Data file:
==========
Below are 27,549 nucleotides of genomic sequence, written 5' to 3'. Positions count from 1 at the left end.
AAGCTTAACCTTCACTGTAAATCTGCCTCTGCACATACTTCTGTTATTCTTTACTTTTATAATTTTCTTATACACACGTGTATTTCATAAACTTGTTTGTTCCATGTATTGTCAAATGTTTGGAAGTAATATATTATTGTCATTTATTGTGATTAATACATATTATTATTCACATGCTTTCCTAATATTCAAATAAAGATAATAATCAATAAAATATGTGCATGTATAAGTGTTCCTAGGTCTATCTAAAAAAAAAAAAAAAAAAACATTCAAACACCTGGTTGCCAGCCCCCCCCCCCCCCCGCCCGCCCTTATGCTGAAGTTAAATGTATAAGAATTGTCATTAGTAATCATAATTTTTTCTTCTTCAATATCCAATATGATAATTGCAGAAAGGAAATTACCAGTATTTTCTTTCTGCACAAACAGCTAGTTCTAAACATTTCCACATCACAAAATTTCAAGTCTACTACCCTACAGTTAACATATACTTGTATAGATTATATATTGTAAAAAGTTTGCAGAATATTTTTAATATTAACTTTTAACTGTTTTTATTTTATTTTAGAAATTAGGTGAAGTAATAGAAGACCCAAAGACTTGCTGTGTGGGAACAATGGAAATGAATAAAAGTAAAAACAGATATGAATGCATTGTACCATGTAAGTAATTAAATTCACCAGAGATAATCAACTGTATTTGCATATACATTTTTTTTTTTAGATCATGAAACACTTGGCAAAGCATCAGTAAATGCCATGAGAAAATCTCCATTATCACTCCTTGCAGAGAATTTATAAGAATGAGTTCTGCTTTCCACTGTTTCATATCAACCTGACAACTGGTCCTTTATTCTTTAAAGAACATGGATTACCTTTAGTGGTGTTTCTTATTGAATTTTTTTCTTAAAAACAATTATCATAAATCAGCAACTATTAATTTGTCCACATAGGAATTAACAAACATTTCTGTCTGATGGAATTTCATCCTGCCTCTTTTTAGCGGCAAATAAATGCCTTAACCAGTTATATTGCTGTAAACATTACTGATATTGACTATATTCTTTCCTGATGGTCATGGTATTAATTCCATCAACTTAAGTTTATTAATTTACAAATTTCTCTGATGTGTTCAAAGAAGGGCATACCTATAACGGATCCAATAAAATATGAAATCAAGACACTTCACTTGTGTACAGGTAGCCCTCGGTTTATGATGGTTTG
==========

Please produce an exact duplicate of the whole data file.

Below are 27,549 nucleotides of genomic sequence, written 5' to 3'. Positions count from 1 at the left end.
AAGCTTAACCTTCACTGTAAATCTGCCTCTGCACATACTTCTGTTATTCTTTACTTTTATAATTTTCTTATACACACGTGTATTTCATAAACTTGTTTGTTCCATGTATTGTCAAATGTTTGGAAGTAATATATTATTGTCATTTATTGTGATTAATACATATTATTATTCACATGCTTTCCTAATATTCAAATAAAGATAATAATCAATAAAATATGTGCATGTATAAGTGTTCCTAGGTCTATCTAAAAAAAAAAAAAAAAAAACATTCAAACACCTGGTTGCCAGCCCCCCCCCCCCCCCGCCCGCCCTTATGCTGAAGTTAAATGTATAAGAATTGTCATTAGTAATCATAATTTTTTCTTCTTCAATATCCAATATGATAATTGCAGAAAGGAAATTACCAGTATTTTCTTTCTGCACAAACAGCTAGTTCTAAACATTTCCACATCACAAAATTTCAAGTCTACTACCCTACAGTTAACATATACTTGTATAGATTATATATTGTAAAAAGTTTGCAGAATATTTTTAATATTAACTTTTAACTGTTTTTATTTTATTTTAGAAATTAGGTGAAGTAATAGAAGACCCAAAGACTTGCTGTGTGGGAACAATGGAAATGAATAAAAGTAAAAACAGATATGAATGCATTGTACCATGTAAGTAATTAAATTCACCAGAGATAATCAACTGTATTTGCATATACATTTTTTTTTTTAGATCATGAAACACTTGGCAAAGCATCAGTAAATGCCATGAGAAAATCTCCATTATCACTCCTTGCAGAGAATTTATAAGAATGAGTTCTGCTTTCCACTGTTTCATATCAACCTGACAACTGGTCCTTTATTCTTTAAAGAACATGGATTACCTTTAGTGGTGTTTCTTATTGAATTTTTTTCTTAAAAACAATTATCATAAATCAGCAACTATTAATTTGTCCACATAGGAATTAACAAACATTTCTGTCTGATGGAATTTCATCCTGCCTCTTTTTAGCGGCAAATAAATGCCTTAACCAGTTATATTGCTGTAAACATTACTGATATTGACTATATTCTTTCCTGATGGTCATGGTATTAATTCCATCAACTTAAGTTTATTAATTTACAAATTTCTCTGATGTGTTCAAAGAAGGGCATACCTATAACGGATCCAATAAAATATGAAATCAAGACACTTCACTTGTGTACAGGTAGCCCTCGGTTTATGATGGTTTG